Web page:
On one hand, productive evolution of any vibrant discipline absolutely depends on such cross-fertilization, and the conceptual and technical advances that accompany such progress must be welcomed. On the other hand, this evolution does bring with it a rather unique potential for confusing the conceptual frontier of lipid research. This is particularly the case when “high-impact” studies are insufficiently anchored on the essential foundations so carefully laid down by lipid enzymologists and biophysicists. These foundations, and the science behind them, are often alien to researchers who come to lipid science from other disciplines. (I speak with some authority on the issues that accompany unexpected journeys into the world of organic phases and membrane surfaces.) Popularization of simplistic and occasionally naïve “high-impact” cartoon models (for which “high-impact” journals and the scientific community at large have a raging thirst) often exerts an unhealthy influence on editorial decisions at said journals. The ripple effects then flow down to funding decisions that are themselves wrapped in the subjective criterion of impact. It is this cycle that many see as a threat to the very research ultimately required to understand mechanisms (e.g., “boring” enzymological and biophysical work). Those concerns are not without merit. As we move forward, a principle responsibility for the community is to find ways to productively embrace newly developing areas in lipid research and foster their integration with its established foundations. The Lipid Research Division provides an outstanding forum for shaping this essential interface.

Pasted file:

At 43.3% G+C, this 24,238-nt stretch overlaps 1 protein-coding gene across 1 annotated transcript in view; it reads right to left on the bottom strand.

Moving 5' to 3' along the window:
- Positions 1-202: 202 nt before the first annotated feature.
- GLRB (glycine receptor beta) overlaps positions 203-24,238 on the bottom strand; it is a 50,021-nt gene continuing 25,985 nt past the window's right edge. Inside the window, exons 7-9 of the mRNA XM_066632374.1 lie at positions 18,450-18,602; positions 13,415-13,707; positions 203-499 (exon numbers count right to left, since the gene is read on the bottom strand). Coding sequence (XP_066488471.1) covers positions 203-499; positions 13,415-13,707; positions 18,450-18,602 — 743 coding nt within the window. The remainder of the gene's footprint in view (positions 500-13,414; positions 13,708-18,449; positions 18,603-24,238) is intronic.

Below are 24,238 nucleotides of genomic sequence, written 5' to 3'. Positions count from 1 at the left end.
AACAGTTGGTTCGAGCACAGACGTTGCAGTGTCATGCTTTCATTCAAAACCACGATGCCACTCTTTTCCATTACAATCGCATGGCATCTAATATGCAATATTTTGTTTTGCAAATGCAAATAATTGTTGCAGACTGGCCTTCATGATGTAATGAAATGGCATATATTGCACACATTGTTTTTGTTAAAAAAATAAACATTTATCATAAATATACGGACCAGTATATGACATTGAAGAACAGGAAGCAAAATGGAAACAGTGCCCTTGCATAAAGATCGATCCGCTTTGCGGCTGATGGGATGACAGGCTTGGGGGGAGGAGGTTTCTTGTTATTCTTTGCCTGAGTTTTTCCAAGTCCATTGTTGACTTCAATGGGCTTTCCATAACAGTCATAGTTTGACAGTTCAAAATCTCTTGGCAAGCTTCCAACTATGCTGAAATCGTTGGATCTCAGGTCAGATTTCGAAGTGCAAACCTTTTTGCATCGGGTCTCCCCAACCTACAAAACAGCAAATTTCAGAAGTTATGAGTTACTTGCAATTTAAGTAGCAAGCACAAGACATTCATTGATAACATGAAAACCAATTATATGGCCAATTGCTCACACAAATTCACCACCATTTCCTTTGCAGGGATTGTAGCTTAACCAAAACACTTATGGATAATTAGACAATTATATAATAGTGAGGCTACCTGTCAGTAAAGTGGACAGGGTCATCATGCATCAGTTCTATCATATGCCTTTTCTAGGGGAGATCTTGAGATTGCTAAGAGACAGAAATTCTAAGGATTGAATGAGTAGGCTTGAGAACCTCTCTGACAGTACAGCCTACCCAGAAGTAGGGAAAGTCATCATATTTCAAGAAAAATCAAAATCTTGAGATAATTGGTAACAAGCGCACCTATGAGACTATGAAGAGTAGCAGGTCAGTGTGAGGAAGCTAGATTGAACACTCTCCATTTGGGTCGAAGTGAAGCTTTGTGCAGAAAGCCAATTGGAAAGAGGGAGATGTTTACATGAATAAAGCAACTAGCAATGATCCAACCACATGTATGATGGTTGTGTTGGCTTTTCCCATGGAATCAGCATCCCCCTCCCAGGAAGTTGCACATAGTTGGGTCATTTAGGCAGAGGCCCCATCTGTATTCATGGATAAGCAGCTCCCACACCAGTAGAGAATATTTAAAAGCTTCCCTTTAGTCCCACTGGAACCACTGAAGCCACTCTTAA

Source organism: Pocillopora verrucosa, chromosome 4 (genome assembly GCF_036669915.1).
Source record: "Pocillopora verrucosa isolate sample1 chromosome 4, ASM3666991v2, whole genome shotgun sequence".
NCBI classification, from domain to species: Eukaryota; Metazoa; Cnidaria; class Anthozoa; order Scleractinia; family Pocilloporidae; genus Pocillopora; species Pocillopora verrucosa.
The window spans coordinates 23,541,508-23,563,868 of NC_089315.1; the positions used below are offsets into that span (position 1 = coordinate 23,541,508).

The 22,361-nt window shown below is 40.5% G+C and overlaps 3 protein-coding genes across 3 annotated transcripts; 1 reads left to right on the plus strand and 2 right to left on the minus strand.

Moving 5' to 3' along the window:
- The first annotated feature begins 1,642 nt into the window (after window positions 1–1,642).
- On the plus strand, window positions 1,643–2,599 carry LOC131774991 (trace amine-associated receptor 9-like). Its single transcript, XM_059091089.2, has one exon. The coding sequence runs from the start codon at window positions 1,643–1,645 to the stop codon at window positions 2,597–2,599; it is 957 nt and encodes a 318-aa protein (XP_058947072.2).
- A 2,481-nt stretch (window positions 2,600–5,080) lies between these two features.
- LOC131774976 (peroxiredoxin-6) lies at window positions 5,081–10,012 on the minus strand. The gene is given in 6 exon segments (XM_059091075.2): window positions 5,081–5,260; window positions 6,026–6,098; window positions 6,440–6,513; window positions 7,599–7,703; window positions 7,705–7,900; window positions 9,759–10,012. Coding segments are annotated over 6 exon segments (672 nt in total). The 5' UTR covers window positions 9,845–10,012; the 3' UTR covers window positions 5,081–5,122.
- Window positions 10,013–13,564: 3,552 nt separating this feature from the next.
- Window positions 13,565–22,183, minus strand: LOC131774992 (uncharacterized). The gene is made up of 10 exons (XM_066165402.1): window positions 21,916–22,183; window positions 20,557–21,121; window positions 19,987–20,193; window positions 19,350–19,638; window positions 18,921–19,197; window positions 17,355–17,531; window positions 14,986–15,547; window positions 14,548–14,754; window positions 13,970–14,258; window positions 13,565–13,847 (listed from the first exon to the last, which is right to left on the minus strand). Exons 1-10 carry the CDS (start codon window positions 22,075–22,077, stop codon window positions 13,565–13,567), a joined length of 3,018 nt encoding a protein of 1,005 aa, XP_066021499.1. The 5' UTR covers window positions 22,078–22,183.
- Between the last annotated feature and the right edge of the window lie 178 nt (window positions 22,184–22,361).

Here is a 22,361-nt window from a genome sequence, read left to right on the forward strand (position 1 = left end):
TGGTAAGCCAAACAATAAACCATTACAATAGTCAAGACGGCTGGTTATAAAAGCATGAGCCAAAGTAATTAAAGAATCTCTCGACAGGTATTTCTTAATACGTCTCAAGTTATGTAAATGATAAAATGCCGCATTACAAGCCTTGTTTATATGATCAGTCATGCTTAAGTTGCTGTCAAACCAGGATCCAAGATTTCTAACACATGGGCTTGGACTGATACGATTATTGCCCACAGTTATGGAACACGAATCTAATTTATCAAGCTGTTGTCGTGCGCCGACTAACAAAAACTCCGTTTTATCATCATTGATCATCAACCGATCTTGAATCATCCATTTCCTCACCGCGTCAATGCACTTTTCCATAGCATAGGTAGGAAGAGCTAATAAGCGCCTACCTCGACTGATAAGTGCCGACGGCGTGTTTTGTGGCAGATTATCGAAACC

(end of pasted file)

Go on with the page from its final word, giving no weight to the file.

In closing, I am compelled to mention how important altruistic citizenship is to the health and vitality of any professional community. I take the opportunity to extend to Dan Raben, Barbara Gordon and the ASBMB the deep gratitude of the community of lipid researchers for their vision in organizing the Lipid Research Division and for their efforts in shepherding the organization through its critical birth phase. As we move forward, Dan and Barbara’s experience and advice will be most valuable, and I am particularly grateful to Dan for his willingness to remain actively involved in continued development of the division. Moreover, many of our colleagues, both senior and junior, generously donated their time and talents to making the division a reality. Their contributions were central to getting the project off the ground. While I cannot name them all here, it is essential that their efforts be acknowledged, for they are deeply appreciated. To me, it is the spirit of this extended group that forecasts a bright future for the Lipid Research Division.
The Lipid Research Division set out worthwhile goals at its inception and successfully initiated organization of an infrastructure to support attainment of those goals. Now we come to the stage where execution is the name of the game. I look forward to working with the Lipid Research Division steering committee in formulating pragmatic strategies for reaching the goals already set and in charting the future activities of the organization. This committee is an outstanding and experienced group that is loaded with ideas and opinions, and I am confident that we will navigate those strategic waters effectively. Members of the steering committee and I are excited to have the privilege to serve the lipid community in these most interesting of times. We welcome input of all kinds, so please feel free to contact us directly with your ideas and concerns.
Vytas A. Bankaitis (email@example.com) is the E. L. Wehner-Welch Foundation Chair in Chemistry at the Texas A&M Health Sciences Center.